1. 12 The HTML syntax
    1. 12.1 Writing HTML documents
      1. 12.1.1 The DOCTYPE
      2. 12.1.2 Elements
        1. 12.1.2.1 Start tags
        2. 12.1.2.2 End tags
        3. 12.1.2.3 Attributes
        4. 12.1.2.4 Optional tags
        5. 12.1.2.5 Restrictions on content models
        6. 12.1.2.6 Restrictions on the contents of raw text and escapable raw text elements
      3. 12.1.3 Text
        1. 12.1.3.1 Newlines
      4. 12.1.4 Character references
      5. 12.1.5 CDATA sections
      6. 12.1.6 Comments

12 The HTML syntax

This section only describes the rules for resources labeled with an HTML MIME type. Rules for XML resources are discussed in the section below entitled "The XML syntax".

12.1 Writing HTML documents

Documents must consist of the following parts, in the given order:

  1. Optionally, a single U+FEFF BYTE ORDER MARK (BOM) character.
  2. Any number of comments and ASCII whitespace.
  3. A DOCTYPE.
  4. Any number of comments and ASCII whitespace.
  5. The document element, in the form of an html element.
  6. Any number of comments and ASCII whitespace.

The various types of content mentioned above are described in the next few sections.

In addition, there are some restrictions on how character encoding declarations are to be serialized, as discussed in the section on that topic.

ASCII whitespace before the html element, at the start of the html element and before the head element, will be dropped when the document is parsed; ASCII whitespace after the html element will be parsed as if it were at the end of the body element. Thus, ASCII whitespace around the document element does not round-trip.

It is suggested that newlines be inserted after the DOCTYPE, after any comments that are before the document element, after the html element's start tag (if it is not omitted), and after any comments that are inside the html element but before the head element.

Many strings in the HTML syntax (e.g. the names of elements and their attributes) are case-insensitive, but only for ASCII upper alphas and ASCII lower alphas. For convenience, in this section this is just referred to as "case-insensitive".

12.1.1 The DOCTYPE

A DOCTYPE is a required preamble.

DOCTYPEs are required for legacy reasons. When omitted, browsers tend to use a different rendering mode that is incompatible with some specifications. Including the DOCTYPE in a document ensures that the browser makes a best-effort attempt at following the relevant specifications.

A DOCTYPE must consist of the following components, in this order:

  1. A string that is an ASCII case-insensitive match for the string "<!DOCTYPE".
  2. One or more ASCII whitespace.
  3. A string that is an ASCII case-insensitive match for the string "html".
  4. Optionally, a DOCTYPE legacy string.
  5. Zero or more ASCII whitespace.
  6. A U+003E GREATER-THAN SIGN character (>).

In other words, <!DOCTYPE html>, case-insensitively.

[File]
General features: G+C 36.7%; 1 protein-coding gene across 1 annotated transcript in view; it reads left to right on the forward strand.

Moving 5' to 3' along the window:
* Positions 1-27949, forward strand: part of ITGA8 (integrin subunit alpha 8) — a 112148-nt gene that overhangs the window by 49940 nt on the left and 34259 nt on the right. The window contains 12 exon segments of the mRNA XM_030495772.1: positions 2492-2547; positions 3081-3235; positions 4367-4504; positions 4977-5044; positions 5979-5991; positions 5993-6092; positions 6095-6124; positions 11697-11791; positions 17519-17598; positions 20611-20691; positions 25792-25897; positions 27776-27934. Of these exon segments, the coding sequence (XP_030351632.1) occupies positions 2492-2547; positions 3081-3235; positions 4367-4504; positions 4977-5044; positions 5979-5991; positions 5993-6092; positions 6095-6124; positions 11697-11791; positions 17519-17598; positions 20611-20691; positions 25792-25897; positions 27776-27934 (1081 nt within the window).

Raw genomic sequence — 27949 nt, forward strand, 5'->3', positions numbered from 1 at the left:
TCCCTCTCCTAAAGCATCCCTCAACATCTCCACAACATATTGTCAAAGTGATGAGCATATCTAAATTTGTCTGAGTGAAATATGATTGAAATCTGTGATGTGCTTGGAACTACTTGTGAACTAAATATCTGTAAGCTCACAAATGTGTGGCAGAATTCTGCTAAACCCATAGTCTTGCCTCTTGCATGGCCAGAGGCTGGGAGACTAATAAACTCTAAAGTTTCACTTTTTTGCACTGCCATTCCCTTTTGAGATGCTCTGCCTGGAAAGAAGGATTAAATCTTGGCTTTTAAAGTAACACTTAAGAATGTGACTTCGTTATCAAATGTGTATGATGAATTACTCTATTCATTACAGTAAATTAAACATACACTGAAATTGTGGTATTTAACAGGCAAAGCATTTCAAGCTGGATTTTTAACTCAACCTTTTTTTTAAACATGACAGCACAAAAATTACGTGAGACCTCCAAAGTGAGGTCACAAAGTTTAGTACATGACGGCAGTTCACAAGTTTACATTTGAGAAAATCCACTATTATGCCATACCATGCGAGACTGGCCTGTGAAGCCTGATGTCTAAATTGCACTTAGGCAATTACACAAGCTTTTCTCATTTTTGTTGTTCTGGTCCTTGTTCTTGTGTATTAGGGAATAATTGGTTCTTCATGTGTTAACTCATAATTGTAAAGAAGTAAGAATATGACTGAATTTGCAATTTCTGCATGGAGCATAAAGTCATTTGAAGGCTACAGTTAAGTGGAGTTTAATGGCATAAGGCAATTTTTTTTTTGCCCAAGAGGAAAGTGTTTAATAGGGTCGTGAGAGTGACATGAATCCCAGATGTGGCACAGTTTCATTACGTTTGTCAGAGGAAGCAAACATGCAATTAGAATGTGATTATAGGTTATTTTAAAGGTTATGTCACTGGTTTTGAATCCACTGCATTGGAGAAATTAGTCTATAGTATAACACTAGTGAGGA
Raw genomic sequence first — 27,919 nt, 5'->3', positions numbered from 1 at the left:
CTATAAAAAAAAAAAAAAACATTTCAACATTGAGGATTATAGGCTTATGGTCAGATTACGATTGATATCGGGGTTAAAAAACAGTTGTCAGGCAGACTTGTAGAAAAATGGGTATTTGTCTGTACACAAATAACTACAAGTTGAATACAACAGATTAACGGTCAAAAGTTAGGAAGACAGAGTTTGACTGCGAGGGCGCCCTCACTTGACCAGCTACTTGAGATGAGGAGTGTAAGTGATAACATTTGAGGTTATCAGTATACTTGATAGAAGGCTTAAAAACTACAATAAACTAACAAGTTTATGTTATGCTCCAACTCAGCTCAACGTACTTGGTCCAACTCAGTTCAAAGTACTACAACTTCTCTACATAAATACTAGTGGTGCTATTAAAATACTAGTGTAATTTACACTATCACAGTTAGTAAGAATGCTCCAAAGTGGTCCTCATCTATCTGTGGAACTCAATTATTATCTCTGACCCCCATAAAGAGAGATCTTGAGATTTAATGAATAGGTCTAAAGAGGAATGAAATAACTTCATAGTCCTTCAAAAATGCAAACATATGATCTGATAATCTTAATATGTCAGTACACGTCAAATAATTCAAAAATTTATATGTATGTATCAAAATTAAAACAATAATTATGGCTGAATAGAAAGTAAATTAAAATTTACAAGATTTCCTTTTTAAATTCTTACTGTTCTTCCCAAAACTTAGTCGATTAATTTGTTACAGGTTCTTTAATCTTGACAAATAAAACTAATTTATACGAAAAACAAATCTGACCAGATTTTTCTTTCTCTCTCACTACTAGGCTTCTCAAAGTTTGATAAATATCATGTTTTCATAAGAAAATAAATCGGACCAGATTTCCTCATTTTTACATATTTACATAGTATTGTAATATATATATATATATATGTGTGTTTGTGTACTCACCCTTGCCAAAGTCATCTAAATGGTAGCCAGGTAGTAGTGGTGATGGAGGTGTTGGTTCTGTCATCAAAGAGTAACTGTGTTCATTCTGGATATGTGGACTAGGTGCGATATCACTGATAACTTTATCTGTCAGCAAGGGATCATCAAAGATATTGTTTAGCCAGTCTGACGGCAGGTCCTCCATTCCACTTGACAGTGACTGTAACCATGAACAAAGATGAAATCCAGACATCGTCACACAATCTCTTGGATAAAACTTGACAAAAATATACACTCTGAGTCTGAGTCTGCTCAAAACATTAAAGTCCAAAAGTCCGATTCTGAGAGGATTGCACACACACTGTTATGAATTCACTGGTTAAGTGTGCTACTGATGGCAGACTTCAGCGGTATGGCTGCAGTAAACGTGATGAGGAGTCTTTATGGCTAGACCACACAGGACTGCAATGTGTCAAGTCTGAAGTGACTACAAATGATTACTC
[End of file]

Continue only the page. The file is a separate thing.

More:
For the purposes of HTML generators that cannot output HTML markup with the short DOCTYPE "<!DOCTYPE html>", a DOCTYPE legacy string may be inserted into the DOCTYPE (in the position defined above). This string must consist of:

  1. One or more ASCII whitespace.
  2. A string that is an ASCII case-insensitive match for the string "SYSTEM".
  3. One or more ASCII whitespace.
  4. A U+0022 QUOTATION MARK or U+0027 APOSTROPHE character (the quote mark).
  5. The literal string "about:legacy-compat".
  6. A matching U+0022 QUOTATION MARK or U+0027 APOSTROPHE character (i.e. the same character as in the earlier step labeled quote mark).

In other words, <!DOCTYPE html SYSTEM "about:legacy-compat"> or <!DOCTYPE html SYSTEM 'about:legacy-compat'>, case-insensitively except for the part in single or double quotes.

The DOCTYPE legacy string should not be used unless the document is generated from a system that cannot output the shorter string.

12.1.2 Elements

There are six different kinds of elements: void elements, the template element, raw text elements, escapable raw text elements, foreign elements, and normal elements.

Void elements
area, base, br, col, embed, hr, img, input, link, meta, param, source, track, wbr
The template element
template
Raw text elements
script, style
escapable raw text elements
textarea, title
Foreign elements
Elements from the MathML namespace and the SVG namespace.
Normal elements
All other allowed HTML elements are normal elements.

Tags are used to delimit the start and end of elements in the markup. Raw text, escapable raw text, and normal elements have a start tag to indicate where they begin, and an end tag to indicate where they end. The start and end tags of certain normal elements can be omitted, as described below in the section on optional tags. Those that cannot be omitted must not be omitted. Void elements only have a start tag; end tags must not be specified for void elements. Foreign elements must either have a start tag and an end tag, or a start tag that is marked as self-closing, in which case they must not have an end tag.

The contents of the element must be placed between just after the start tag (which might be implied, in certain cases) and just before the end tag (which again, might be implied in certain cases). The exact allowed contents of each individual element depend on the content model of that element, as described earlier in this specification. Elements must not contain content that their content model disallows. In addition to the restrictions placed on the contents by those content models, however, the five types of elements have additional syntactic requirements.

Void elements can't have any contents (since there's no end tag, no content can be put between the start tag and the end tag).